Tuesday, March 9, 2010

There's no crying in soccer!

So, ever since I was young, I have put a lot of emotion into the sports I play. I have cried a lot, but have normally been able to keep it off the court/field/diamond and saved it for my poor mother or father. They usually are sympathetic, but try not to let me get myself worked up.
Here, I didn’t think there was a danger of crying. I play with 11-14 year-olds and they are the funniest kids, even though I don’t understand half the things they say. I have been working with this age group since I myself was a kid of 16, so there are no surprises. The boys pretty much act the same as they do in America. I even have a few admirers from the crowd. One young lad of 12 has offered to marry me. His pick up line? “Amy, you are old and need a husband; I will marry you because I like you a lot.” Haha, guys I think you should start using this one on the TWENTY FOUR YEAR OLDS in the clubs, see what happens.

The other day, I decided to break out of my comfort zone. Usually I am not shy playing soccer with anyone. I am pretty confident in my abilities and usually can keep up. However, the 20-something male age group here has intimidated me. I know that girls just don’t play soccer in my community and they see me as an anomaly that they can’t quite figure out. I knew that they would be trash talking me the whole time I played with them, but I wanted to play with them anyways. Kate and I have had trouble reaching the 20-something age group here because a lot go to the bigger cities near by to study in college and a lot don’t leave the house very often. They asked to play. We ended up playing a big game, the 11-14 year olds vs the 20-somethings and a few 10-year olds. The older guys would not under any circumstance pass to me, and if by some miracle, I did get the ball, if I made a mistake I would get yelled at. The whole group didn’t do this, only one or two guys. However, I let these two people get to me and stormed off the field. Tears welled up in my eyes and I tried to high-tail it out of there so no one would see me cry, but alas, I didn’t make it. I walked out of the stadium and it took me 30 minutes taking the long way to get home. I needed to calm myself down.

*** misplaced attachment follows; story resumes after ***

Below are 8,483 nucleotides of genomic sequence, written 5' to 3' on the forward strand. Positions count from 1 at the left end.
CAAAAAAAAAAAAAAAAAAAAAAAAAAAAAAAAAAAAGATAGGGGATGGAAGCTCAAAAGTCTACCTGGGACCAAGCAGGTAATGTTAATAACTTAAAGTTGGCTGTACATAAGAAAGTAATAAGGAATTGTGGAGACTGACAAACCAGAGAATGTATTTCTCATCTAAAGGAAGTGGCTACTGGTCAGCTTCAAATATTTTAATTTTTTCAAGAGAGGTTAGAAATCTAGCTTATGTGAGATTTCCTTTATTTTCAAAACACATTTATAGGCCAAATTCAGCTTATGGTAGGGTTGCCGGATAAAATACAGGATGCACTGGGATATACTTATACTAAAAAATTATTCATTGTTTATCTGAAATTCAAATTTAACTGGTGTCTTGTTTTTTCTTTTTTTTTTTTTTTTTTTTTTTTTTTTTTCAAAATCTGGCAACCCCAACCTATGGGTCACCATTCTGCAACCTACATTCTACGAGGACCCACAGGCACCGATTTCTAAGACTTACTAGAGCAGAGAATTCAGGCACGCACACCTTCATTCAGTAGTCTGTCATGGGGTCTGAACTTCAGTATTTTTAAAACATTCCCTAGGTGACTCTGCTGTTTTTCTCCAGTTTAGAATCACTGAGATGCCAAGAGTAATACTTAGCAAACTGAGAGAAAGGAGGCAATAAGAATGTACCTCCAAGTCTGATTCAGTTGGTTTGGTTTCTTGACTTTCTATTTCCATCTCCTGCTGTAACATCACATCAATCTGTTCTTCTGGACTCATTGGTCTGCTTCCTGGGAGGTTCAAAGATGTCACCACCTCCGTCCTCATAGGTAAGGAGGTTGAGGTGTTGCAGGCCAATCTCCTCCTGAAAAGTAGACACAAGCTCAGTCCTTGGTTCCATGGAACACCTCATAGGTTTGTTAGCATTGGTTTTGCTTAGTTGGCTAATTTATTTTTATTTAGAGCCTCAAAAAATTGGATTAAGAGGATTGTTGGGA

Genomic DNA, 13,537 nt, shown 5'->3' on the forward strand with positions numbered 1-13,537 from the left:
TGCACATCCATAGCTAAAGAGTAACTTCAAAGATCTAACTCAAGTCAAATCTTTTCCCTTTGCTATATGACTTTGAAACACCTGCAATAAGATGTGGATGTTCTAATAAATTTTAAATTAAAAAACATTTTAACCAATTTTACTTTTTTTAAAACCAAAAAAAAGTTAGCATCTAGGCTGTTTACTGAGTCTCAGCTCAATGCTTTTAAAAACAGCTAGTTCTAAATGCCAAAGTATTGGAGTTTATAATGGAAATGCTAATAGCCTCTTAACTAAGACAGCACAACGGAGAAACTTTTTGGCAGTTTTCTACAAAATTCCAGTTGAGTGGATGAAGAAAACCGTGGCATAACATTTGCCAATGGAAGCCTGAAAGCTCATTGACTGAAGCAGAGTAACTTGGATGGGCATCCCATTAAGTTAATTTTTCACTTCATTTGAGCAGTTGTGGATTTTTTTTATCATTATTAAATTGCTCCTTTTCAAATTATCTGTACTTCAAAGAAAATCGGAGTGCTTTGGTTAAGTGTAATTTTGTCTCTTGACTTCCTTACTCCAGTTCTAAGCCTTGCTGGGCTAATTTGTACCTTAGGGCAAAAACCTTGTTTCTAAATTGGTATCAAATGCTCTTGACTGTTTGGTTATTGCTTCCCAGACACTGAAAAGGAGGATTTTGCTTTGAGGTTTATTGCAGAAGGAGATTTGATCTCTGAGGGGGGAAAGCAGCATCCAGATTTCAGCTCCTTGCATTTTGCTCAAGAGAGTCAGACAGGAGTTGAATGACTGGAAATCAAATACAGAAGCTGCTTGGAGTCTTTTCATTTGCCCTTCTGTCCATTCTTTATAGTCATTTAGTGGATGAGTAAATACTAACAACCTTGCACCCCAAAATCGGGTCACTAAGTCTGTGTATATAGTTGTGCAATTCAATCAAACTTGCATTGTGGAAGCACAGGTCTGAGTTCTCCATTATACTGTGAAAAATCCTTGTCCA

Unfortunately, I had worked myself up so much that when my host family asked what was wrong, I burst out into tears again and my host sister started crying because I was crying and it was just a mess. I explained to them I had just had a bad day and not to worry. They asked me if I was crying because I missed my family and I said “mmhmm”, because I had worked myself up so much that I couldn’t speak English, never mind Azeri.

Over the next few days, people all around town were asking me why I had cried. Even people who didn’t know me or weren’t even there. I had to explain over and over again that I was just angry and I am okay now. Kate’s host sister found out and told my host sister. She then asked my why I hadn’t told her that boys were bothering me. She offered for my host dad and cousins to go beat this boy up. I THINK she was kidding, but it was a nice gesture anyways.